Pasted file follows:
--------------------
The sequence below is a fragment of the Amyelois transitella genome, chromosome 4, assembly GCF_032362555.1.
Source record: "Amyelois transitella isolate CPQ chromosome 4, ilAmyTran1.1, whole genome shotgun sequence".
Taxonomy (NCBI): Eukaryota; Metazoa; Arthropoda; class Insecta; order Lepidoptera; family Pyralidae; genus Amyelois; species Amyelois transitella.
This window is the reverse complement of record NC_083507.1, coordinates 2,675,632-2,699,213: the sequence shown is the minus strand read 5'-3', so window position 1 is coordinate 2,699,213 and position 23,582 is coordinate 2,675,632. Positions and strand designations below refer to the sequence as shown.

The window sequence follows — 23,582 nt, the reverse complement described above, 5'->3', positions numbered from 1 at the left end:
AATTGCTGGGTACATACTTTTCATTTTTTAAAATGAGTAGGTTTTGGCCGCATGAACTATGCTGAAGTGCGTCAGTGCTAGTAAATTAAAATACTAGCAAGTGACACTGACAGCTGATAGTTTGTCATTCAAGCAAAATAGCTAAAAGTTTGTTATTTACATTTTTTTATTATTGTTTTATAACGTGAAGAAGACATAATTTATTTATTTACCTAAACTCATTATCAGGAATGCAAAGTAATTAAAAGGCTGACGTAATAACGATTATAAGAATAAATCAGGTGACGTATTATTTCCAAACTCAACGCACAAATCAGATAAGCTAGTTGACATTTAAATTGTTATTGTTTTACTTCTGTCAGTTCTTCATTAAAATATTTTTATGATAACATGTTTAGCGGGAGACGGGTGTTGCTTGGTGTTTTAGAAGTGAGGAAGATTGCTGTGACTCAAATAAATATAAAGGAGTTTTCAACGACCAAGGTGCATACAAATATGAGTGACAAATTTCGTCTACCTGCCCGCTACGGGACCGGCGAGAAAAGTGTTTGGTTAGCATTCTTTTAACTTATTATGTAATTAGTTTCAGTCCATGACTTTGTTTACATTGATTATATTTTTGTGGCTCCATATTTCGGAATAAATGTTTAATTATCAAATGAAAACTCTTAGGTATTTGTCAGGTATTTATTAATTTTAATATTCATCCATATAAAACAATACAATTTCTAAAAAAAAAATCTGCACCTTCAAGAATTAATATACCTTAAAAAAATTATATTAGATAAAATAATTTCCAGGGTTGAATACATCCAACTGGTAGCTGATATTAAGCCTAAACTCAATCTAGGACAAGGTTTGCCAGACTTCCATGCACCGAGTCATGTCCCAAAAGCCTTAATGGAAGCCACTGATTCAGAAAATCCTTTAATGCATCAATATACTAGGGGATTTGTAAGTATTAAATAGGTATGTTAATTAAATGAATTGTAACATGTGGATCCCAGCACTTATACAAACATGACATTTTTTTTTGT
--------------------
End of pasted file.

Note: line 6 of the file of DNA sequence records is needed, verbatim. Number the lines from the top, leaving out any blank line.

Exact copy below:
AATTGCTGGGTACATACTTTTCATTTTTTAAAATGAGTAGGTTTTGGCCGCATGAACTATGCTGAAGTGCGTCAGTGCTAGTAAATTAAAATACTAGCAAGTGACACTGACAGCTGATAGTTTGTCATTCAAGCAAAATAGCTAAAAGTTTGTTATTTACATTTTTTTATTATTGTTTTATAACGTGAAGAAGACATAATTTATTTATTTACCTAAACTCATTATCAGGAATGCAAAGTAATTAAAAGGCTGACGTAATAACGATTATAAGAATAAATCAGGTGACGTATTATTTCCAAACTCAACGCACAAATCAGATAAGCTAGTTGACATTTAAATTGTTATTGTTTTACTTCTGTCAGTTCTTCATTAAAATATTTTTATGATAACATGTTTAGCGGGAGACGGGTGTTGCTTGGTGTTTTAGAAGTGAGGAAGATTGCTGTGACTCAAATAAATATAAAGGAGTTTTCAACGACCAAGGTGCATACAAATATGAGTGACAAATTTCGTCTACCTGCCCGCTACGGGACCGGCGAGAAAAGTGTTTGGTTAGCATTCTTTTAACTTATTATGTAATTAGTTTCAGTCCATGACTTTGTTTACATTGATTATATTTTTGTGGCTCCATATTTCGGAATAAATGTTTAATTATCAAATGAAAACTCTTAGGTATTTGTCAGGTATTTATTAATTTTAATATTCATCCATATAAAACAATACAATTTCTAAAAAAAAAATCTGCACCTTCAAGAATTAATATACCTTAAAAAAATTATATTAGATAAAATAATTTCCAGGGTTGAATACATCCAACTGGTAGCTGATATTAAGCCTAAACTCAATCTAGGACAAGGTTTGCCAGACTTCCATGCACCGAGTCATGTCCCAAAAGCCTTAATGGAAGCCACTGATTCAGAAAATCCTTTAATGCATCAATATACTAGGGGATTTGTAAGTATTAAATAGGTATGTTAATTAAATGAATTGTAACATGTGGATCCCAGCACTTATACAAACATGACATTTTTTTTTGT